Human Resources Blog - Spark Hire
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This Is What Happens When You Don’t Track Cost-Per-Hire

What if there was one special ingredient that immensely improved your hiring process — something that revealed issues making your talent acquisition strategy less effective, a tool that reduced waste when finding great employees? Wouldn’t you want to know about it?

Great news! It is not a secret. That missing piece is cost-per-hire.

While most HR professionals know what the metric is, many underestimate its importance. In fact, our latest report, Making the Most of Your Hiring Budget: The Problems that Are Leading to Waste, revealed nearly 1 in every 4 hiring professionals aren’t tracking cost-per-hire.

This allows problems to creep into and take over the hiring process. By knowing the most common issues, you will make better decisions about how you hire employees. Here are some consequences of not tracking cost-per-hire:

1. Growth is hindered

When growing a company, chances are you don’t have a huge hiring budget at your disposal. In fact, our survey found more than a quarter of respondents have less than $5,000 a year with which to attract, recruit, evaluate, and hire new employees. An additional 26 percent of respondents don’t even know their annual budget.

This becomes problematic when you look at the average cost-per-hire. In fact, 22 percent of companies report a cost-per-hire of $1,000-$2,000. And 13 percent of respondents’ spend $2,001-$3,000 per hire. At that rate, just a few hires a year would completely exhaust a $5,000 hiring budget.

If you’re trying to grow your company quickly, you need to lower cost-per-hire. But there’s no way to develop a more affordable hiring system if you’re not tracking the metric.

PROactive Tip

As soon as you begin tracking cost-per-hire, start making small adjustments to your hiring process and record how the changes make an impact. For example, try using a one-way video interview screen earlier in your hiring process. This allows you to advance the best candidates more quickly, spending less time and resources filling the role. Repeating this strategy over various phases of the hiring process helps you refine your process so it becomes more affordable.

2. Blind decisions are made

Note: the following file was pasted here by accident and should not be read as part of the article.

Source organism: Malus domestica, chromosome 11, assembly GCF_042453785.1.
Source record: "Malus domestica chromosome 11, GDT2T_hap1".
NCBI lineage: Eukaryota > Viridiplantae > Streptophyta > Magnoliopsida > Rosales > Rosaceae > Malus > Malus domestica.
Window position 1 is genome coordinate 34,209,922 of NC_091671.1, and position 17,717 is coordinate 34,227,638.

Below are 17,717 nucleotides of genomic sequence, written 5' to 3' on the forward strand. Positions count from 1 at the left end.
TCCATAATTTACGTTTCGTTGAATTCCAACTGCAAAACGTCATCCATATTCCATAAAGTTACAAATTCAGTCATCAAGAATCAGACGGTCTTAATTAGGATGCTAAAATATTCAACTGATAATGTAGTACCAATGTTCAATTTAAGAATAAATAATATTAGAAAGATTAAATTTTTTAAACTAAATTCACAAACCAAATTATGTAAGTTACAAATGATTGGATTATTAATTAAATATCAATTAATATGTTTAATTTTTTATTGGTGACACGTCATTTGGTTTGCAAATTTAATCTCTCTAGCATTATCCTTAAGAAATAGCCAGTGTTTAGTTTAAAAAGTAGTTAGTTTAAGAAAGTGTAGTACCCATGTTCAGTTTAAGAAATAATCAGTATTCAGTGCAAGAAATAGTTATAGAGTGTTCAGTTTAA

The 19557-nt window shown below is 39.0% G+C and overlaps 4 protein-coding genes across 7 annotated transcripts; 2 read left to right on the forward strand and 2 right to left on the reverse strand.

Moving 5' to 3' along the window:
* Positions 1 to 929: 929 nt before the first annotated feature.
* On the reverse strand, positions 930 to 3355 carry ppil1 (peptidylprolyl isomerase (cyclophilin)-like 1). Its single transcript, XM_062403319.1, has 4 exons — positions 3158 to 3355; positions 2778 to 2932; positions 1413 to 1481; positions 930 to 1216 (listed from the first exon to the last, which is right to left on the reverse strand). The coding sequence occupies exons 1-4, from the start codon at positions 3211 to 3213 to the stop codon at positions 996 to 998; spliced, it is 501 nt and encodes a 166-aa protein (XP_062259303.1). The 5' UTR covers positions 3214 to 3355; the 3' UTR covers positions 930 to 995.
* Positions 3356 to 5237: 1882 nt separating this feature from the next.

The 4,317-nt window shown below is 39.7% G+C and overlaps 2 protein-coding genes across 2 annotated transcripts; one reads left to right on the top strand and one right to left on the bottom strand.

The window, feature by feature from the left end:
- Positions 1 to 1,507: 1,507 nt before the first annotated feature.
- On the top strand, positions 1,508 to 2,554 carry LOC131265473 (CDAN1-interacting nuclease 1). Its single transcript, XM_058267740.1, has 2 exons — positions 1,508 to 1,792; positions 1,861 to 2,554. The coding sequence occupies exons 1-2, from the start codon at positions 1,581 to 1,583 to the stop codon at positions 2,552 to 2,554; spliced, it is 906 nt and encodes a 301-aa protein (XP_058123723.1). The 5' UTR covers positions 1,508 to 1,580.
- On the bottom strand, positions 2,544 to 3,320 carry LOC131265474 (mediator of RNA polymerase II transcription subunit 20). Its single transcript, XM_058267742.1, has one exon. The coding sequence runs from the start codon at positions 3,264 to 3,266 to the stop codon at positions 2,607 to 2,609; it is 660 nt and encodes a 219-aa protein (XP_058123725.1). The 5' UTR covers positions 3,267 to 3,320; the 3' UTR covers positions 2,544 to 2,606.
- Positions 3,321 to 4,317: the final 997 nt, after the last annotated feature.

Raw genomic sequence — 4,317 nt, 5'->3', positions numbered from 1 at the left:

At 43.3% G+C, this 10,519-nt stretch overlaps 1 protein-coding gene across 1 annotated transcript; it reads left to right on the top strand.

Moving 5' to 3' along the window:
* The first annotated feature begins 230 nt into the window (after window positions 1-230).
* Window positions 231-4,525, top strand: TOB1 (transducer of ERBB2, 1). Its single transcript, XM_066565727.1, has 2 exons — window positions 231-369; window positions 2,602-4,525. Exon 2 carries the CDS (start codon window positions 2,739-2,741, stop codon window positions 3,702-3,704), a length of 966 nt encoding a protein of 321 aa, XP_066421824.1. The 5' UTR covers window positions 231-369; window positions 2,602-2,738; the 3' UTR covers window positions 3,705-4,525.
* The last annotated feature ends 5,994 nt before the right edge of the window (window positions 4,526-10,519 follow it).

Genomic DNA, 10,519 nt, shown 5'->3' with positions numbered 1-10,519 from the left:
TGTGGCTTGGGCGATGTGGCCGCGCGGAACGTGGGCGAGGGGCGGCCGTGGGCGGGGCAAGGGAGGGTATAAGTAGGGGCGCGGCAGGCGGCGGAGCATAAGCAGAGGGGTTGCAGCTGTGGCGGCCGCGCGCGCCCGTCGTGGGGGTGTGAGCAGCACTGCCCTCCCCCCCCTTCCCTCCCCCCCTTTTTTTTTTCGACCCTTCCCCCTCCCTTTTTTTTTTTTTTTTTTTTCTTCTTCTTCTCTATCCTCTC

It’s not enough to simply track cost-per-hire, everyone involved in the hiring process needs to have access to that information. Looking at the data from our survey, hiring managers were more likely to say they had no knowledge of cost-per-hire (29 percent) compared to company executives (12 percent).

At first glance, it might seem there’s no reason for hiring managers to know details about cost-per-hire. But it’s their actions that are more likely to impact the metric. These are the people who are using the tools and making decisions. Without information about cost-per-hire, they can’t see what areas they must work to improve.

For example, a hiring manager may say they like to “sleep on it” before making a decision about who to hire. In their mind, they’re being extra careful and confident in their choice. But waiting one more day to make the decision official wastes money in the strain it puts on the team with an open position. By knowing cost-per-hire metrics, the hiring manager can adjust their behavior, especially if the extra time rarely changes their mind.

PROactive Tip

Have discussion sessions with hiring managers to go over cost-per-hire. If there’s a significant change in the metric, ask each team member to explain what they did differently. This will help everyone see what new strategies to try and which ones to change.

3. Wasteful tools burn money

A close friend of cost-per-hire is return on investment (ROI). Tracking ROI shows if the money you’re spending is worthwhile. When a hiring trend or tool lowers your cost-per-hire, it proves it was a good buy. But if you’re not tracking either metric, you end up continuing to waste resources.

In fact, 27 percent of respondents in our previously mentioned survey said the biggest obstacle they faced when trying to get new tools was their inability to prove ROI. Worse yet, when you’re losing money on ineffective tools, there’s less room in the budget to try new, better options that will, in turn, lower your cost-per-hire.

In order to increase the effectiveness of your hiring budget, it’s imperative you track cost-per-hire to see where the ROI of your current tools has the greatest and least impact. This will give you the ammo you need to get approval for replacement resources when necessary.

PROactive Tip

Seek to test out hiring tools at low costs with no long-term contracts. This small investment encourages your team to make proper use of the tool to truly gauge whether or not a new hiring tool is worthwhile for your hiring process.

 

Josh Tolan

Josh Tolan is the Founder and CEO of Spark Hire, a video interviewing platform used by 5,000+ customers in over 100 countries.